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CVA

Clinical Features

The first things to do is decide TIA or Stroke?. This is simple:

  • TIA is a focal neurological deficit which resolves within 24h.
  • Stroke is a focal neurological deficit which lasts longer 24h.

If it's a stroke you need to decide on what kind. The presentation depends on which artery/ies and so which area of the brain is affected. There are a few types of stroke that you should know about. Broadly speaking these are:

  • Total Anterior Circulation Stroke (TACS)
  • Partial Anterior Circulation Stroke (PACS)
  • Lacunar Stroke (LACS)
  • Posterior Circulation (POCS)

The other less common type of stroke is a brainstem stroke.

TACS/PACS

The symptoms important in identifying an anterior circulation stroke are:

  • Higher dysfunction (aphasia, visuospatial disturbance, decreased consciousness level)
  • Homonymous hemianopia
  • Hemiparesis (2 of face, arm and leg)

All 3 = TACS. 2/3 = PACS. The symptoms must be on the same side (if not, it's probably not a stroke. Remember: right-sided symptoms = left T/PACS; left-sided symptoms = right T/PACS.

It's actually pretty simple. Visual neglect (ignoring things on one side of vision), visual inattention (inability to see thing on one side of vision) and sensory inattention (inability to determine which side of the body is being touched) are all symptoms indicative of an anterior circulation event.

These events are usually middle cerebral artery infarcts. Anterior cerebral artery infarcts can cause: contralateral leg paralysis, urinary incontinence, grasp reflex, gegenhalten rigidity (rigidity against passive movement, perserveration (uncontrollable repetition of the same word), "alien limb" syndrome (limb takes a "mind of its own" aka Dr Strangelove syndrome - I'm not sure they're not taking the piss. Speaking of which...),

POCS

Basically, these cause cerebellar signs so think of your cerebellar examination with the acronym VANISH'D: Vertigo, Ataxia, Nystagmus, Intention tremor, Slurred speech (this occurs in TACS/PACS too), Heel-shin test, Dysdiaodochokinesis. And a broad-based gait which didn't fit.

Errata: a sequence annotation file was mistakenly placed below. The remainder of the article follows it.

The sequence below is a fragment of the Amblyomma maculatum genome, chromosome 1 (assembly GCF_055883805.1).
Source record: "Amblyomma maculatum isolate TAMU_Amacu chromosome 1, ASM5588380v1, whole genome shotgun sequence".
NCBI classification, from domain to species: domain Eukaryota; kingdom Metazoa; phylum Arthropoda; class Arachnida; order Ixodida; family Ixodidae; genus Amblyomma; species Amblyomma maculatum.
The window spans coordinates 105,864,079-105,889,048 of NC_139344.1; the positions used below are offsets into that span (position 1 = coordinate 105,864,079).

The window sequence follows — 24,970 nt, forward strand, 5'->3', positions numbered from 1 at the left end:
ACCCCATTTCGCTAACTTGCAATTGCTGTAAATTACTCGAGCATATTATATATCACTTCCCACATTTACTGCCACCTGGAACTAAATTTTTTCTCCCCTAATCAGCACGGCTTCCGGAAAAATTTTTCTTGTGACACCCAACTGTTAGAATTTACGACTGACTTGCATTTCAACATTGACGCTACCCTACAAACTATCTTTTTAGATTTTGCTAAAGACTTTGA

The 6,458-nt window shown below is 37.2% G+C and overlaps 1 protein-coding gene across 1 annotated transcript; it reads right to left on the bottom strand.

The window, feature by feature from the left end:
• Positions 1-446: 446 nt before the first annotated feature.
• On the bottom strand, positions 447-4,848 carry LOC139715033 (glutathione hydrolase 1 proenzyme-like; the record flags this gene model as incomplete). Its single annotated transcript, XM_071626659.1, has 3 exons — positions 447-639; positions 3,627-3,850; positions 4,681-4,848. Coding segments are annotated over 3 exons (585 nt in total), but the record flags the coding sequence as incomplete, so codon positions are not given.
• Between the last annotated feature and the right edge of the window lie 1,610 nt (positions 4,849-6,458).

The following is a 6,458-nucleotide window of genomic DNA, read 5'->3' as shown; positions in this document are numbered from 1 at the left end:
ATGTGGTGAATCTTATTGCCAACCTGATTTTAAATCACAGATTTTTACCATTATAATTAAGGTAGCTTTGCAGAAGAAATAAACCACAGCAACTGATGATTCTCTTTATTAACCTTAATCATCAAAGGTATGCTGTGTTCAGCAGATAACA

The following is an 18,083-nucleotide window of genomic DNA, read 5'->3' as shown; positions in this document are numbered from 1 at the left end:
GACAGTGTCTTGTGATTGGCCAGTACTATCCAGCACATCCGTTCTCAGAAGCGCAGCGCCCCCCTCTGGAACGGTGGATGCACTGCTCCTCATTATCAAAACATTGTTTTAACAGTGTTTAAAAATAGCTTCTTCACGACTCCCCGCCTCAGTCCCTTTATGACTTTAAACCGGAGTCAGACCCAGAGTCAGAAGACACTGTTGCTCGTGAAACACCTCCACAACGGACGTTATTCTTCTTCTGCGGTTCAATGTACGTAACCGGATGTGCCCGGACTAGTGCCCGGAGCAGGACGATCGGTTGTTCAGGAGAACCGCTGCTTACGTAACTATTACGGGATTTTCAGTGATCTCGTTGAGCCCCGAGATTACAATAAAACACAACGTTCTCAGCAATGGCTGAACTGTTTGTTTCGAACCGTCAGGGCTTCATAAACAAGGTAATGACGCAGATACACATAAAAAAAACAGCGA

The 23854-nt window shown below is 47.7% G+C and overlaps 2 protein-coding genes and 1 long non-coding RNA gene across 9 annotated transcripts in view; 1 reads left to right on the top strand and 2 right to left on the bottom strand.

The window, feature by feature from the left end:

LACS

With lacunar strokes you basically get:

  • Pure motor
  • Pure sensory
  • Ataxic hemiparesis

Brainstem Stroke

Essentially these come down to: headache, vertigo, nausea and vomiting; weakness, either bilateral or unilateral; visual disturbance, nystagmus, ptosis or Horner's syndrome; hearing loss; dysarthria; dysphagia; ataxia; impaired level of consciousness; and altered pattern of respiration.

Investigations

Imaging

  • CT within 24 hours (mainly to rule out a bleed)
  • MRI DWI (diffusion-weighted imaging) if the infarct is likely to be small.
  • Ultrasound carotid dopplers (stenosis is a risk factor for stroke)
  • ECG to look for AF

Bloods

  • FBC (polycythaemia), U+Es (in case contrast required or gentamicin required to treat aspiration pneumonia), LFTs (statin is excreted by the liver), TFTs (hyperthyroidism can cause neurological symptoms), Lipid profile (cholesterol), glucose (rule out hypoglycaemia), ESR & CRP (rule out temporal arteritis)

Management

Thrombolysis

If within 4-and-a-half hours of witnessed symptom onset (i.e. if you wake up with a stroke, you won't get it), alteplase (thrombolytic agent) maybe given to break down the clot. There are number of contraindications to thrombolysis - if you want them, look 'em up.

Secondary prevention

Medications: Aspirin (300mg for two weeks, then 75mg for life), statin and dipyridimole.

Lifestyle advice: exercise, stop smoking, lose weight, don't drive for at least one month.

Endarterectomy if carotid dopplers show stenosis (the stenosis is cleaned out by vascular surgeons). Oddly, if it is totally occluded, it no longer needs surgery.